Title: The Red Sun
Author: Alane Adams
Series: Legends of Orkney #1
Sam knows there’s something creepy about his new English teacher. She’s too interested in him, and weird things happen around her. But he never imagined the truth: he’s a Son of Odin, his parents are refugees from another world, and the birthplace he never knew needs him to break a terrible curse afflicting its sun. And his substitute English teacher is a powerful witch who wants to take over the world . . .
I never thought stupid protagonists were a dealbreaker until I read this book. Because Sam isn’t just ignorant and making bad choices based on lack of understanding. He’s walking into bad choices with both eyes open. The plot can unfortunately be summed up as: if someone is shifty, untrustworthy, outright evil, or wants him dead, he will do whatever they say. If someone has actually cared about him and put his best interests at heart, he will hide things from them and cut them out of his life.
*cue book bashing against wall*
It doesn’t even start that badly. Sam is a normal kid with a bit of a temper (and some interesting things that happen when he loses that temper). A weird new teacher shows up who has an evil interest in him, and shortly thereafter Sam finds himself in another world that requires his efforts to save. So far so good—all the bad decisions, like not telling his mom about the magical mishaps he’s run into, or trying to convince himself things aren’t really as bad as they seem, are well within reason.
Then we get to the alternate world. At that point, through the end of the book, it’s almost a comedy of “how stupid can you get?” Witches with magical powers have kidnapped his friends, so Sam wants to blaze after them—despite the fact that the few people who care about him warn him the witches are powerful, the ones eager to help him are the really shifty lot, and everyone else who depends on him to do this other quest is going to die if he doesn’t do that one eventually. So Sam goes after the witches. This goes about as well as you might expect.
And why are the witches evil? It seems to be something with their magic being intrinsically evil, which is never explained—Sam is assumed corrupted because he has witch magic, not because he’s done anything with it. But it’s not like he’s sacrificing babies to get power. It’s a combination of some internal force plus mystic words. I could write this off as prejudice against witches, except the plot enforces this by making Sam experience corruption the more he uses his power.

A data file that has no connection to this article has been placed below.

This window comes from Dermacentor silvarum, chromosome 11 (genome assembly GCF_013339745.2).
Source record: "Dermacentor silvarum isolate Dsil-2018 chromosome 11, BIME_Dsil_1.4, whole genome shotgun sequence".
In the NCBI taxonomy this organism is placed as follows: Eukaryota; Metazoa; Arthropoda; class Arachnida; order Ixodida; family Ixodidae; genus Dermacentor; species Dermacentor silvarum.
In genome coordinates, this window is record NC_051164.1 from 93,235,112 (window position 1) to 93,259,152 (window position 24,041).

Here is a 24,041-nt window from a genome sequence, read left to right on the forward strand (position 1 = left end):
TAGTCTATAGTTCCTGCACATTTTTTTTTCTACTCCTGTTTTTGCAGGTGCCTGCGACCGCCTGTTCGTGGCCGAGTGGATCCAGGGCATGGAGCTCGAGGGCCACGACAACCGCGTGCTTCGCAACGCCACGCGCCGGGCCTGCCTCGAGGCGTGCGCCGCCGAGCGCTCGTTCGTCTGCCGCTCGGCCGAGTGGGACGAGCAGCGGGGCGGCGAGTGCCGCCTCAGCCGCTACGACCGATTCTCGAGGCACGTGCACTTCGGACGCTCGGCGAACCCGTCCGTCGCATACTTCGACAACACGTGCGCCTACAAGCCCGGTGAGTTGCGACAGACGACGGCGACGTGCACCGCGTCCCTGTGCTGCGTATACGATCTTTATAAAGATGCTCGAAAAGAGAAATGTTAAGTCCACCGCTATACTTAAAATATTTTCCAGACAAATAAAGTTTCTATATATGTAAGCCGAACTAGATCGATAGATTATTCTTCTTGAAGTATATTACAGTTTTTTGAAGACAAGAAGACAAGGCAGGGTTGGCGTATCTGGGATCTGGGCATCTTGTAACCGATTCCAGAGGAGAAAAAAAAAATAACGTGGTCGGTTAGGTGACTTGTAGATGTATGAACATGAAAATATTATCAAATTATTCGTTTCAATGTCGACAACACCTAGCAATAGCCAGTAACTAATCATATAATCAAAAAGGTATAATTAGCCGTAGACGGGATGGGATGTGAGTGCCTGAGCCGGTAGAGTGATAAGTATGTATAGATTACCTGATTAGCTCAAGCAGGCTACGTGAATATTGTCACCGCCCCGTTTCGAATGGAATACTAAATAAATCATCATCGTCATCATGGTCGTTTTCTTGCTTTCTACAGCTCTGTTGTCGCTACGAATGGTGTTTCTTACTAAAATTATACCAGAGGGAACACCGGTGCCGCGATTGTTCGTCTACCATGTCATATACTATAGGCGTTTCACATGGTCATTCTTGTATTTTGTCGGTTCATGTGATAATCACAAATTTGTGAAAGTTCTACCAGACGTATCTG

Moving beyond the characters, the general situation with the world didn’t make a lot of sense to me either. The sun is poisoned, which is fine, but the rate of everything dying and people starving seemed vastly accelerated to me. Crops wither and instantly there are people starving. This ignores the obvious problem that if crops were still growing, they were probably not being eaten just yet. No one kept any food? No one had dried/preserved anything in case of a drought or insects or a poor harvest? And with the threat to the animals known, no one is making any effort to keep their herds/flocks indoors during the day to graze or forage by night?
If the stupid overload hasn’t driven you off yet, the characters might. Sam has very little struggles with doing the wrong thing–he just does it anyway. The bad guys (with the High Council as the worst offenders) are ludicrously one-dimensional, with any depth sacrificed for the “everyone hates Sam” angle. Nearly every character treats him like an object and not a person, whether it’s the good guys who have voluntold him to go on this quest or the bad guys who voluntold him for a different quest. Mavery is supposed to have redeeming qualities but mostly comes off as really annoying, and Keely and Howie are almost comically helpless and unable to contribute to the plot other than being used as hostages (the final battle . . . I think I was almost laughing, which is not the effect the plot was going for).
I regret picking up this book. It looked good, started decently, but my desperate hope that it would eventually get better was completely wasted. I rate this book Not Recommended.